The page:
Looking Ahead to 2008-09
by Adam Wodon/Managing Editor
Another college hockey season is behind us, and Boston College won its third national championship with a 4-1 win over Notre Dame. Overall, it was a great NCAA tournament, with just enough thrills and suspense, Notre Dame making its first Frozen Four, with a number of other teams finding it hard to shake their typical NCAA demons (New Hampshire, North Dakota, Colorado College, St. Cloud State).
Unfortunately, the final game also included a controversial video review, when a goal was overturned that would've made it a one-goal game with 15 minutes remaining in regulation. The explanations for why the goal was overturned still don't wash, and it's unfortunate that play marred an otherwise great Frozen Four.
However, regardless, it seemed like Boston College's year, despite a very up-and-down regular season. BC often gels late, but this year, it was very late before the Eagles got it all together. In the end, Nathan Gerbe, a runner up for the Hobey Baker Award, came away as a new superstar. He was already good, but he reached the stratosphere with a five-goal weekend.
So without further ado, let's take a long-range look at what to look for next season. This list of potential Top 10 teams for next season comes with a large caveat: We don't still don't know who will be back next season and who won't.
1. Boston College — Assuming everyone returns who is supposed to, BC has all the pieces to make another run. Most likely, someone else will emerge as a top team, and BC will have its ups and downs in the regular season like it always does. But with John Muse back in net for his sophomore year, and, theoretically, Nathan Gerbe — who finished as the nation's leading scorer with 68 points — back up front, the team will be formidable in the end. Let's not forget the return of Brock Bradford, the sophomore who was having a nice season until he broke his arm for the second time. Ben Smith and his 25 goals will also be back.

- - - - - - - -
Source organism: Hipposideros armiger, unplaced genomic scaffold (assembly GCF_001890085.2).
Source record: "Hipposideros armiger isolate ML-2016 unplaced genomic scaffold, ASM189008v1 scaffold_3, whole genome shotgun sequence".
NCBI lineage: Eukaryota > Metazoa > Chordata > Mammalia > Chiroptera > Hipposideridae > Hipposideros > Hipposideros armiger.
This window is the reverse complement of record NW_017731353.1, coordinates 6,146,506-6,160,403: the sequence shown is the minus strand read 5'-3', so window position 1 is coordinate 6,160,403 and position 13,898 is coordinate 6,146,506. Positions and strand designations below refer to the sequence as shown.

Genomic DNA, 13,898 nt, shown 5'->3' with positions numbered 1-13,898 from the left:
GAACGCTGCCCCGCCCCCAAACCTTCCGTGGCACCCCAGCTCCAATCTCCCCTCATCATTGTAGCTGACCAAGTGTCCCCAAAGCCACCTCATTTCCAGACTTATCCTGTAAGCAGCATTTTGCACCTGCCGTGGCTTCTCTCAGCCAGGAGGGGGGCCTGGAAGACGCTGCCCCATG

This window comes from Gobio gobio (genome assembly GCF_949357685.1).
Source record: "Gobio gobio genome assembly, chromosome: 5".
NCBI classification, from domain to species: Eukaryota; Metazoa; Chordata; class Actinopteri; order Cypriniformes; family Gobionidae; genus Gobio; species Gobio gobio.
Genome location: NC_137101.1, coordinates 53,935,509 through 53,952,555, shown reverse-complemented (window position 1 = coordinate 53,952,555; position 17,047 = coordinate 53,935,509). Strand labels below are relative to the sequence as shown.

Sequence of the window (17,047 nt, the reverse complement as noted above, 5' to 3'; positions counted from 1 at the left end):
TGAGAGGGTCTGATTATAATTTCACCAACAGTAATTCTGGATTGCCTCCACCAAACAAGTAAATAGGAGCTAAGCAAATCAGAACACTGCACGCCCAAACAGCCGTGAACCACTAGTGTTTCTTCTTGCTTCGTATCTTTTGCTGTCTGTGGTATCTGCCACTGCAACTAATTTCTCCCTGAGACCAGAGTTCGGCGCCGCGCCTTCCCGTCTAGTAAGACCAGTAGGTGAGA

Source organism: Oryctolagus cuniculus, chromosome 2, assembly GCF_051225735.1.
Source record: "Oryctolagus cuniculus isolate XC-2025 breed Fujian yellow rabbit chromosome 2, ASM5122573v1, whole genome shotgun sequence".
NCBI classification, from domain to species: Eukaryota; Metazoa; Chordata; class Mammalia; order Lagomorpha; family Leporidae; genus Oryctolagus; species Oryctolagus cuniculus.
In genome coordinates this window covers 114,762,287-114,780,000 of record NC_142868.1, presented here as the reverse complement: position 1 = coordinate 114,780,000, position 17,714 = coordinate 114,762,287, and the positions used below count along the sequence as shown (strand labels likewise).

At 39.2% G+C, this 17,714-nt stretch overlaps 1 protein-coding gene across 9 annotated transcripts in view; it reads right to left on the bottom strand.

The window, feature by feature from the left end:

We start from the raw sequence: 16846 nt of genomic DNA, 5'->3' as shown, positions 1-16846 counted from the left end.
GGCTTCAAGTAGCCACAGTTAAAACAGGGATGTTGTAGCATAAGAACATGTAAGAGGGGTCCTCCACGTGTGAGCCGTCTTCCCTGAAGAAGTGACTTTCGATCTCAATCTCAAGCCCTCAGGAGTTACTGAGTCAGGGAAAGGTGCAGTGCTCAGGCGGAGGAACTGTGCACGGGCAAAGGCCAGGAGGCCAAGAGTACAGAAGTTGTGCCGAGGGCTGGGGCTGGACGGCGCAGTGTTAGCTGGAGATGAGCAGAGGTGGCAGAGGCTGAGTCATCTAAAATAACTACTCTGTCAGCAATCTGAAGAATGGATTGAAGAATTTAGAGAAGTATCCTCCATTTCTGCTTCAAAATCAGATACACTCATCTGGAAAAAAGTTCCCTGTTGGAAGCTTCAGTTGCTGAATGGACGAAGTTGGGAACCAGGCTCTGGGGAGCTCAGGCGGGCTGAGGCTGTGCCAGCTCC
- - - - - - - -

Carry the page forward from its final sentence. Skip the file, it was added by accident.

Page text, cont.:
2. Michigan — Yes, the team loses stars Kevin Porter (the Hobey Baker Award winner) and Chad Kolarik, but there's so much else returning, and that big freshmen class will have another year under its belt. They include top forwards Aaron Palushaj, Louie Caporusso and Max Pacioretty, plus defenseman Chad Langlais. The big question is whether goalie Billy Sauer can shake off getting pulled in the NCAA semifinal after just one period. Coach Red Berenson — who was just named national coach of the year, and thus became the first to be so named in the NCAA and NHL — will be 70 by next season's end, and it could be one more crack at his third title.
3. Notre Dame — Losing a character forward like Mark Van Guilder, and one of the country's best defensive defensemen in Brock Sheahan, will hurt the Irish. But most all other key components are coming back, including top scorer Erik Condra, who missed the NCAA run with an injury. Plus, with the experience gained this season, Notre Dame is ready to fly. Jordan Pearce is back in net, and he still has some questions around him, but he's generally capable.
4. Colorado College — The team will lose some significant players, but so will most everyone else. First Team All-American defenseman Jack Hillen is the biggest loss. But if Chad Rau returns, he'll do so as a senior and one of the top two-way players in the country, if not the best. And with goalie Richard Bachman back between the pipes, the Tigers will be right back in the mix. Bachman was WCHA Rookie and Player of the Year, the first player to do that since long-time NHL goalie Curtis Joseph. Whether CC can come through in the postseason remains a question, but the regular season should be strong again.
5. Minnesota — The best news for the Gophers last year, despite a seventh-place finish in the WCHA, was finding a goaltender for the future. Junior Jeff Frazee was inconsistent, and the team wasn't scoring — a bad combo. But when freshman Alex Kangas helped settle things down, the team got better. Now Frazee left for the pros, and it's all Kangas. The Gophers will lose some character seniors, but have the usual big class coming in. And because the team wasn't that great last year, there aren't many underclassmen you'd expect to leave. Sophomore Ryan Stoa missed most of last year with an injury, but he'll be back. Top scorer Blake Wheeler was a high first-round selection by Phoenix in 2004, but currently looks like he'll return for his senior year.